SINGAPORE, May 2, 2022 /PRNewswire/ -- The aftermath of the COVID-19 pandemic is expected to have major impacts on the nature of cross border reproductive care where infertile couples and individuals in the past travelled extensively abroad to access medically assisted conception.
The 2022 Congress of the Asia Pacific Initiative on Reproduction (ASPIRE) heard that as the pandemic unfolded, access to fertility care in other countries was severely curtailed because of border closures, the adverse effects of COVID-19 during pregnancy, and vaccine hesitancy issues.
Australian fertility specialist, Dr Clare Boothroyd, said today restrictions on commercial surrogacy emerged as coronavirus and its variants spread throughout the world and there was a sudden shortage of donated sperm, eggs and embryos.
"The early and immediate restrictions of travel across borders resulted in many couples who had commissioned surrogates being unable to undertake parentage of their newborns following gestational carriage," she explained.
"This created manifest anxiety and reduced bonding while the enforced or voluntary closure of medically assisted reproduction in some centres also resulted in some women with limited fertility windows realising they would never become mothers. This resulted in enormous psychological distress.
"Clinic closures also meant a serious reduction in medically assisted reproduction locally for infertile residents and those planning to donate eggs or sperm, and this exacerbated a global shortage."
Dr Boothroyd is President-elect of ASPIRE and President of the Australian and New Zealand Society of Specialists in Reproductive Endocrinology and Infertility.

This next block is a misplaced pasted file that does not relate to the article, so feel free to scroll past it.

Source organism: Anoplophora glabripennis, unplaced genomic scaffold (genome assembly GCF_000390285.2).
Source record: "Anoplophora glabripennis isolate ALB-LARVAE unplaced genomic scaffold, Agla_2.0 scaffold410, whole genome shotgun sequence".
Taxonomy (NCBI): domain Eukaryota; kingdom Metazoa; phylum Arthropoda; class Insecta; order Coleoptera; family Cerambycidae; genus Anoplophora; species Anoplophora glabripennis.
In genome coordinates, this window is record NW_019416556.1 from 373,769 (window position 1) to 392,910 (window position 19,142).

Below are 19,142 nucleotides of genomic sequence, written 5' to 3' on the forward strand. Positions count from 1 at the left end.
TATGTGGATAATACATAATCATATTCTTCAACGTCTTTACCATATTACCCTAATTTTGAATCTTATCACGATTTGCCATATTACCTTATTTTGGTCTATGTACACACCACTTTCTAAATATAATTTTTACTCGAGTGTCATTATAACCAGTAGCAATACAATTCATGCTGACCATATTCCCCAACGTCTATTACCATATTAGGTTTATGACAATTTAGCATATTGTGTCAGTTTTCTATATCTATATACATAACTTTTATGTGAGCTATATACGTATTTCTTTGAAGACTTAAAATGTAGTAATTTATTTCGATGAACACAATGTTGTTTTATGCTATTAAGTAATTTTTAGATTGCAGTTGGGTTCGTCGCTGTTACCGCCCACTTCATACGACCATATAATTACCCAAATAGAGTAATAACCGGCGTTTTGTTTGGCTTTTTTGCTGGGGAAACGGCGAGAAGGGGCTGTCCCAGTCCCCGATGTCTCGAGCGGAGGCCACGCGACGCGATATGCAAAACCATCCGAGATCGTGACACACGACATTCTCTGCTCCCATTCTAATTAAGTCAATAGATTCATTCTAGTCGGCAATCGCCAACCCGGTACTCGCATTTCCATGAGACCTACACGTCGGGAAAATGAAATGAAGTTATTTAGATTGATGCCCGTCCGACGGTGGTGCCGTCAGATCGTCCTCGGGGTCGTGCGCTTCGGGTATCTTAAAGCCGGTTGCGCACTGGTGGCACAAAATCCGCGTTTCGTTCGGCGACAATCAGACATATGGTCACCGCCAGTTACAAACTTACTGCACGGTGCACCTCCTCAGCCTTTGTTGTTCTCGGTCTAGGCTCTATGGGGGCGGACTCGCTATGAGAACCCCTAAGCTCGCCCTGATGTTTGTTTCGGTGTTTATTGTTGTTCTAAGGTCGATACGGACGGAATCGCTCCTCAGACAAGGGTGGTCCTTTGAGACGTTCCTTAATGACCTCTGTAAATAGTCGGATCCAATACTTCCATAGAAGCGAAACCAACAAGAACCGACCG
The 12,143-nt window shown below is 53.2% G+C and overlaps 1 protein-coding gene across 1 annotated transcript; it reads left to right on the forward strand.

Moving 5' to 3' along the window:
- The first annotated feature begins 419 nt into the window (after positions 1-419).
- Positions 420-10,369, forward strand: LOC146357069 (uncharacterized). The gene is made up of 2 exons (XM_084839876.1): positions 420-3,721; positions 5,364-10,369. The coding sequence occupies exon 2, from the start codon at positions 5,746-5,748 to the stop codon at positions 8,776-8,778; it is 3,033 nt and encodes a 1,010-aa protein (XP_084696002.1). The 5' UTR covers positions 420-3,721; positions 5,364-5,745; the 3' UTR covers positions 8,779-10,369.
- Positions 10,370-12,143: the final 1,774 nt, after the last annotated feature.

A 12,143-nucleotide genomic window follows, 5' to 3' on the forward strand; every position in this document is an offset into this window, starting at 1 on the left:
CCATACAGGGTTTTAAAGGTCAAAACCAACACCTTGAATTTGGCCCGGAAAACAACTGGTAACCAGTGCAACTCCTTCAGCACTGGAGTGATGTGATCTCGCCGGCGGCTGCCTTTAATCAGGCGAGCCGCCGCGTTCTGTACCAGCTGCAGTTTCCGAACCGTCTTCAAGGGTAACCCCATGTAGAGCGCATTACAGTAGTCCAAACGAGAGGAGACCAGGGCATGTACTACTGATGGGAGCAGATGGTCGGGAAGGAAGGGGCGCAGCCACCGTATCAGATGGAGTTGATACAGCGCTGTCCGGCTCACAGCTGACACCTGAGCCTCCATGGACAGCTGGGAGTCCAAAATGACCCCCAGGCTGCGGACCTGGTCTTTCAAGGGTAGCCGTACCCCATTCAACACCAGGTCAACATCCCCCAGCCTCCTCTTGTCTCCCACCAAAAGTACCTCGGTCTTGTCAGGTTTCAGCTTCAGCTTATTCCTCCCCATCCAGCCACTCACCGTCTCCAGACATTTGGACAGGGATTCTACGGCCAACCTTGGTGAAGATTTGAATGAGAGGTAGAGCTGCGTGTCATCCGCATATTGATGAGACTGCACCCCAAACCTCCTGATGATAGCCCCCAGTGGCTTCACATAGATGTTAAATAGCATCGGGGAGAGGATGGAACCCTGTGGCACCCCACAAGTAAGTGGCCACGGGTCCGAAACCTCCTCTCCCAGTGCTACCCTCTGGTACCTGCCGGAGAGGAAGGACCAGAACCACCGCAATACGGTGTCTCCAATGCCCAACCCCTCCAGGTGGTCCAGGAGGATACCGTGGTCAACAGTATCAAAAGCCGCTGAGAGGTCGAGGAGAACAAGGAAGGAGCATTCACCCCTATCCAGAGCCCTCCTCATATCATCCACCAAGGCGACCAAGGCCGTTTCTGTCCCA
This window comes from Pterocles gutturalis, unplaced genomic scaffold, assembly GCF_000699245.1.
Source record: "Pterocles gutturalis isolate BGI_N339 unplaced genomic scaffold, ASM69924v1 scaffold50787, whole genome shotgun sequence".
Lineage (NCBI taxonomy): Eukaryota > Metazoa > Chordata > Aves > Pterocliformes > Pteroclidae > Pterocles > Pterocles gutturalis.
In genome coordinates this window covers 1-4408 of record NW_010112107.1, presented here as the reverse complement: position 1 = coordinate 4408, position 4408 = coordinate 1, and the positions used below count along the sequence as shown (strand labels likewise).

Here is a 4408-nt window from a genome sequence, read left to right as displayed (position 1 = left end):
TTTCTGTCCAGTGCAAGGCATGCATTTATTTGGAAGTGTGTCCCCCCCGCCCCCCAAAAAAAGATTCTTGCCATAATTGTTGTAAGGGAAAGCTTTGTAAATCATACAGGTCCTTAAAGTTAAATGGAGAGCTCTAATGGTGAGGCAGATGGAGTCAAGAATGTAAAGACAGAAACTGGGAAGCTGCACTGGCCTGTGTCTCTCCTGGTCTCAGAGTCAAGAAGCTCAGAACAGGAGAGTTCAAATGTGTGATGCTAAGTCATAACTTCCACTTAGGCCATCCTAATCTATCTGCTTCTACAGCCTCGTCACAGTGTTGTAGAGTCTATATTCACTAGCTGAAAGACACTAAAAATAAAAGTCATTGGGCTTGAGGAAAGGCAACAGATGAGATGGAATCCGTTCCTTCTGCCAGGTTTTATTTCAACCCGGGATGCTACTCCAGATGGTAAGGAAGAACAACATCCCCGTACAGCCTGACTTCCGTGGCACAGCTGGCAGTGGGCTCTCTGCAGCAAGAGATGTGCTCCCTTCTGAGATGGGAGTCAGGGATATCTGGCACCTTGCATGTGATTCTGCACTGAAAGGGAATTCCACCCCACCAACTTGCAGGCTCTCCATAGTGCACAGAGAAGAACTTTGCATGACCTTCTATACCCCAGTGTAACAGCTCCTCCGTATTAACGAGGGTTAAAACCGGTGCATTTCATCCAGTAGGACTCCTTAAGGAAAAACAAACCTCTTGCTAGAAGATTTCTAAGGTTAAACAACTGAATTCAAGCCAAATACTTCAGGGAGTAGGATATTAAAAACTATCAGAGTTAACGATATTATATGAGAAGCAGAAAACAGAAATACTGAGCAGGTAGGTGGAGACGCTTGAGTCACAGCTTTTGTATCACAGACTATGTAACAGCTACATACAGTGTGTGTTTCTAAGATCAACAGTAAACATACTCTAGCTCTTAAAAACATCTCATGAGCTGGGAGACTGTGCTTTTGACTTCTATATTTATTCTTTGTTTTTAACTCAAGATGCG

COVID-19 restrictions have eased substantially, vaccination rates are increasing around the world and fertility clinics are operating with new risk mitigation strategies in place. Dr Boothroyd said this would lead to a new surge in cross border reproductive care, but with a major difference.
"One positive outcome of the pandemic was that fertility clinics embraced telemedicine, and this is likely to change the face of cross border reproductive care into the future," she told the ASPIRE Congress.
She said prospective parents would increasingly engage by telephone or electronically with fertility clinics abroad to access donated gametes that will be transported cryopreserved (frozen) to them in their home countries.
"In the future, cryopreserved eggs, sperm and embryos will do much of the travelling that was previously undertaken by people wanting to access reproductive care in overseas locations," Dr Boothroyd added.
There is an acute shortage of accurate data on the level of cross border reproductive care, but it has been a growing phenomenon around the world as thousands of infertile individuals and couples travel in the hope of achieving their dream of parenthood.
The Asia Pacific region has been a booming market for procedures such as sperm, egg and embryo donation and surrogacy, but this has recently been constrained by legislation and the pandemic
Reasons for crossing borders to access reproductive care include prohibition or restriction of certain services in the home country, or treatments being too costly where people live. Unmarried couples experiencing infertility, and same sex couples wanting to have a baby, face even more challenging legal and cultural barriers to treatment in many countries.
ASPIRE is a task force of clinicians, scientists, nurses and counsellors involved in the management of infertility and assisted reproductive technology in the Asia Pacific region.
Delegates from more than 100 countries are participating in the ASPIRE Congress to address the physical and psychological obstacles facing couples striving for parenthood and latest advances in infertility treatment with outcomes that will help shape the future of assisted conception internationally.
For more information on the ASPIRE 2022 Congress, go to www.aspire-2022.com
SOURCE Asia Pacific Initiative on Reproduction